This goal is about being the visionary of something that doesn’t exist. It’s about being ambitious on a big playa scale and finding those long-term goals (not just a month long, you NaNo people!) that, as Jim says in an INC interview, “galvanize successful companies.”

Galvanize.

Not motivate. Not lead to success. Not “make logical sense.” But galvanize, as in skewer the hearts and mind of people and echo in their heads as they march off into battle for a war that will last years.

That’s the kind of goal we’re talking about.

As John Corcoran says of his BHAG, “I didn’t know how it would go – and I don’t know how it will end.” He’s saying he might fail.

I point this out because most of us don’t set goals we won’t meet. We’re taught not to fail.

Time to take a risk.

But BHAGs are about taking on the “worthwhile but potentially impossible” even though you might fail. Why? Uh, because it’s worthwhile. Because as we search for meaning in our lives and careers, those choice of “good enough” versus great is up to us.

A Handy Example of BHAG:

In this short interview, Simon Sinek, author of Start with Why: How Great Leaders Inspire Everyone to Take Action, talks about why he has an 100 year goal.

Now, let’s talk about you.

One of the columns I write here at Freelance-Zone is called Marketing-Zone: Marketing Yourself and Your Writing. And here’s what I know:

1. You hate marketing.

2. You’ll do as little as possible.

3. You’ll fumble around doing what other writers or business owners do.

4. You’ll never blow anyone away with your skill, your strategy, or your innovation.

So change that.

Set a BHAG.

Become a marketing superstar who masters the skills and invents a campaign so successful, so original, it’s copied for decades to come by other writers.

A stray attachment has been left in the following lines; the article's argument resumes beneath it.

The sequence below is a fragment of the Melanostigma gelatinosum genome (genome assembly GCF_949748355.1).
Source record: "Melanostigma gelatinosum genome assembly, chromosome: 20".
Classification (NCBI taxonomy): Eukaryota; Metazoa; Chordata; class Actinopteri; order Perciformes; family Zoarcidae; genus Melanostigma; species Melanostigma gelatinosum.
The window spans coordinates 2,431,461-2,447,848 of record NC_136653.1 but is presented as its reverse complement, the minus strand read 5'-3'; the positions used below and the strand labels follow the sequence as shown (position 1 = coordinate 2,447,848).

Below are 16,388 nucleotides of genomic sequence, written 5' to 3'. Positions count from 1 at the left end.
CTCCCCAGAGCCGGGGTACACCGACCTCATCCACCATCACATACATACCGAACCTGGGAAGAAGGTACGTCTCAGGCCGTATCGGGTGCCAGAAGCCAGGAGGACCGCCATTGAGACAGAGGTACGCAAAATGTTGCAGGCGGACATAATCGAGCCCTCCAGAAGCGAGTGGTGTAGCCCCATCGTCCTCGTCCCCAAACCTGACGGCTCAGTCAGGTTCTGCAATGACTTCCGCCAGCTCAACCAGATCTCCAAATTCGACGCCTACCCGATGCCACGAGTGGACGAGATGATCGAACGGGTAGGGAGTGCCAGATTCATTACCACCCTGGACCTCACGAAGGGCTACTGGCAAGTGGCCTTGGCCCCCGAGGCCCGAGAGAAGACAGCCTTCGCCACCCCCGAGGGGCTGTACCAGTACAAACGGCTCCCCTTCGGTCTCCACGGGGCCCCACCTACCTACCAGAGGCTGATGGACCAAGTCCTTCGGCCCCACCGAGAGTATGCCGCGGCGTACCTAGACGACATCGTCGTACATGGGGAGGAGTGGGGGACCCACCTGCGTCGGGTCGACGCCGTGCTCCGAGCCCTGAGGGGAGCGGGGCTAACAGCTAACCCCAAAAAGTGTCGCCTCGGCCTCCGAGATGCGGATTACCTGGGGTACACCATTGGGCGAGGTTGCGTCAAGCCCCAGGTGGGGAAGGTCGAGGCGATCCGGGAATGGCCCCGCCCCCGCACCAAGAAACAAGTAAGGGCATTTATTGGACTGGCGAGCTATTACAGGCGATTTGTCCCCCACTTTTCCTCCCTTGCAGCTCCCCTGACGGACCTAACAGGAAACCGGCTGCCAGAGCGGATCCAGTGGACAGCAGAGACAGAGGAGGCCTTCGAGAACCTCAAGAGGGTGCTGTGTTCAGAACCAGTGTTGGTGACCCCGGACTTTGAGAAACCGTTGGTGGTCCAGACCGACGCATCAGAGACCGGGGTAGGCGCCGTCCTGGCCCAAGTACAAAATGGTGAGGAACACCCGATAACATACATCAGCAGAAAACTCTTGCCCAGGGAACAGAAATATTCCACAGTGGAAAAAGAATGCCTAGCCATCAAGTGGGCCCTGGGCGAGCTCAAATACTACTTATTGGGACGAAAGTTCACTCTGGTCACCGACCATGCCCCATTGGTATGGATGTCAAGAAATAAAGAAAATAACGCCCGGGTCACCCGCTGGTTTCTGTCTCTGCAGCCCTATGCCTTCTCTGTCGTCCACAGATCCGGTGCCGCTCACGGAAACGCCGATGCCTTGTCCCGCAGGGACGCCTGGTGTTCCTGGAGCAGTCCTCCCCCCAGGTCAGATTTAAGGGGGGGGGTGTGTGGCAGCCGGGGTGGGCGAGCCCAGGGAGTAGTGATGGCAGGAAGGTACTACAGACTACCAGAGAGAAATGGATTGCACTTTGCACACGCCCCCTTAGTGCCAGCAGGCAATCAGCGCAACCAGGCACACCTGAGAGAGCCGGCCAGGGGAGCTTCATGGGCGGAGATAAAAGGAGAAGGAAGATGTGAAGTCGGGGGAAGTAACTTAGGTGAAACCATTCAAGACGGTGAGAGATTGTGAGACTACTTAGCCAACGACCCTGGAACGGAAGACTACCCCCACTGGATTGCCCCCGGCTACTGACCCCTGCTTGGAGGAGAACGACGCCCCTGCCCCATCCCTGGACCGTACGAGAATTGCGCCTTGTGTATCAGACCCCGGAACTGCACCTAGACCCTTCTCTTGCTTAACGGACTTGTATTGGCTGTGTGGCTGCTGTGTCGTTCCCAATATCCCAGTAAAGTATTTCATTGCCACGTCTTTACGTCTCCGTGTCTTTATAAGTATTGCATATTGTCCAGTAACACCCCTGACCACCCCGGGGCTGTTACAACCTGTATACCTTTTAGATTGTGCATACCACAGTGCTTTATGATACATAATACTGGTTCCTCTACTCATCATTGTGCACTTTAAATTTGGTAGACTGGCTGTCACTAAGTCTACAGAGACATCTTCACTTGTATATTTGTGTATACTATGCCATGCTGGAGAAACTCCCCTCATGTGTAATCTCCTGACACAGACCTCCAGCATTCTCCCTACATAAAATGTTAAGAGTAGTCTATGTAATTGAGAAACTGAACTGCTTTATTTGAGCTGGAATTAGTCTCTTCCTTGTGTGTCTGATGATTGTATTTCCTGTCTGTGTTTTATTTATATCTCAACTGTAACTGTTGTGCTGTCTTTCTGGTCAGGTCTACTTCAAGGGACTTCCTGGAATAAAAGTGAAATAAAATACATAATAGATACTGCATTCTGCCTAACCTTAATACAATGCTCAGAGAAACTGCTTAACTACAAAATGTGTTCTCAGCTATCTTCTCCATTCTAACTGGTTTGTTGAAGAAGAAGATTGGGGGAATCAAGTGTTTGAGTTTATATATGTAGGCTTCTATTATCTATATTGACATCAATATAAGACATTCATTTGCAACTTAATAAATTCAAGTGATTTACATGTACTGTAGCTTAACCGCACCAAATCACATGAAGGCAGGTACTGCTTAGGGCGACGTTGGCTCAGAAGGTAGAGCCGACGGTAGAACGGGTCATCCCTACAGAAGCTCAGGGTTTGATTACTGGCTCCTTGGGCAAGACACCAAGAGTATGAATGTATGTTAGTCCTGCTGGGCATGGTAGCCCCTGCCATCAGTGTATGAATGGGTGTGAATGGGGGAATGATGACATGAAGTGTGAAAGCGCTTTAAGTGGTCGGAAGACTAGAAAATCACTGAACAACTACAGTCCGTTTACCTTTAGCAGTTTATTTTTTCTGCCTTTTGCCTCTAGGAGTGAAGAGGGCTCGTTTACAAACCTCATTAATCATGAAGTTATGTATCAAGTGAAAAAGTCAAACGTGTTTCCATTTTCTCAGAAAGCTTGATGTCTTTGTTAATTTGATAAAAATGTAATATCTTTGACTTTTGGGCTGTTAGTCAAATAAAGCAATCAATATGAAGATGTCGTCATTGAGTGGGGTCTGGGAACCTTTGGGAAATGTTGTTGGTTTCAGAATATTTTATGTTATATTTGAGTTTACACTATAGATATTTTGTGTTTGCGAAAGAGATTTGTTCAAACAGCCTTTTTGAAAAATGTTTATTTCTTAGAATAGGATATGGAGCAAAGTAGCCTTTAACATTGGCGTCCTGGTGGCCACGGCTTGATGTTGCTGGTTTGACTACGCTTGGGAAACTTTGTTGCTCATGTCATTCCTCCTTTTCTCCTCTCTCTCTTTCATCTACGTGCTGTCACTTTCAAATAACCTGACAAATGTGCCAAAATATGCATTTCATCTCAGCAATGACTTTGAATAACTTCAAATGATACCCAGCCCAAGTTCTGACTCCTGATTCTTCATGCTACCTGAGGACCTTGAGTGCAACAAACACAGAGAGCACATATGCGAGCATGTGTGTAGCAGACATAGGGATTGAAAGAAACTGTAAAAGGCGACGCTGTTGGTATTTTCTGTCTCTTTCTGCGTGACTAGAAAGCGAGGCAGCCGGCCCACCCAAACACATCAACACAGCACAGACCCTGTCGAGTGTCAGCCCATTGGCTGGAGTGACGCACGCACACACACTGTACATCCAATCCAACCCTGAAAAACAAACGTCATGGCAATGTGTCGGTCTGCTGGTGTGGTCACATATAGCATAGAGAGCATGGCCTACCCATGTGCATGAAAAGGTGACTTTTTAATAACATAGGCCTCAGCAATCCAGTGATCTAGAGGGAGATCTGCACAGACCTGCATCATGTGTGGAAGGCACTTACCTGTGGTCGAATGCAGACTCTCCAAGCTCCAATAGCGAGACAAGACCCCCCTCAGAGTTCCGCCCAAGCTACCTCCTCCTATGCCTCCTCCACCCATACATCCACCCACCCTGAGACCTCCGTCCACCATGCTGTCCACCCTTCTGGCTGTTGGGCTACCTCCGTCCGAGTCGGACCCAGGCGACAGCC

Now that’s worthwhile.

Find your galvanizing, marketing goal. Be a visionary. Inspire. Infuse your writing and your marketing with passion. Reach your readers in a way that makes them gasp with delight. Become known on an international scale.

And decide right now to create something magnificent and full of meaning to replace everything you dread about marketing.

And then do it.

clip_image001[4]Diane writes two columns for Freelance-Zone: (1) Fiction-Zone: Leaps in Fiction Mastery and (2) Marketing-Zone: Marketing Yourself and Your Writing.

3 Massive Goals for Writers (Move Over NaNoWriMo): Part 2

by Diane Holmes, (a) Chief Alchemist of Pitch University, (b) lover of learning, and (c) writer of fiction, non-fiction, and the occasional manifesto.

Thousands of writers around the world are taking on National Novel Writing Month (November), where you write an entire novel in a month.

It’s one massive goal.  It’ll shake you up and jumpstart your creativity and your career. 

Well, I’ve got 3 other massive goals that could be just as epic. If NaNo isn’t your thang, check out one of these.

Last week I encouraged you to Create a Writer’s Manifesto.  This week? Your massive goal is to go head-to-head with Leonardo De Vinci, the Big Guy.

Leonardo-da-Vinci

.Josh Mings, over at SolidSmack, wrote about the awesomeness that is Leonardo De Vinci’s resume.  Apparently the Big Guy actually had to write up his skills and sell his ideas and abilities to his royal patrons.

In other words, he had to first get hired.

da-vinci-resume

So, here’s this week’s Big Massive Goal.  Write a resume as if you are the Leo De Vinci of your field.  Feature the skills, ideas, and abilities you WILL have once you reach that status.

Leo didn’t start off a

  • painter,
  • sculptor,
  • architect,
  • musician,
  • scientist,
  • mathematician,
  • engineer,
  • inventor,
  • anatomist,
  • geologist,
  • cartographer,
  • botanist, and
  • writer.

He had to gain those skills and master them first.  So project yourself into your own future. 

What does your resume look like AFTER you’ve mastered all the skills you need to be a living legend?

What are your skills, traits, abilities, ideas, influences, moments of genius, hidden accomplishments, strokes of brilliance, and shining moments?

What would your writing life look like if it were so “out there,” so stratospheric, that it was studied by students of writing for the next 500 years?

Write that.

And then make it true.

TO BE CONTINUED,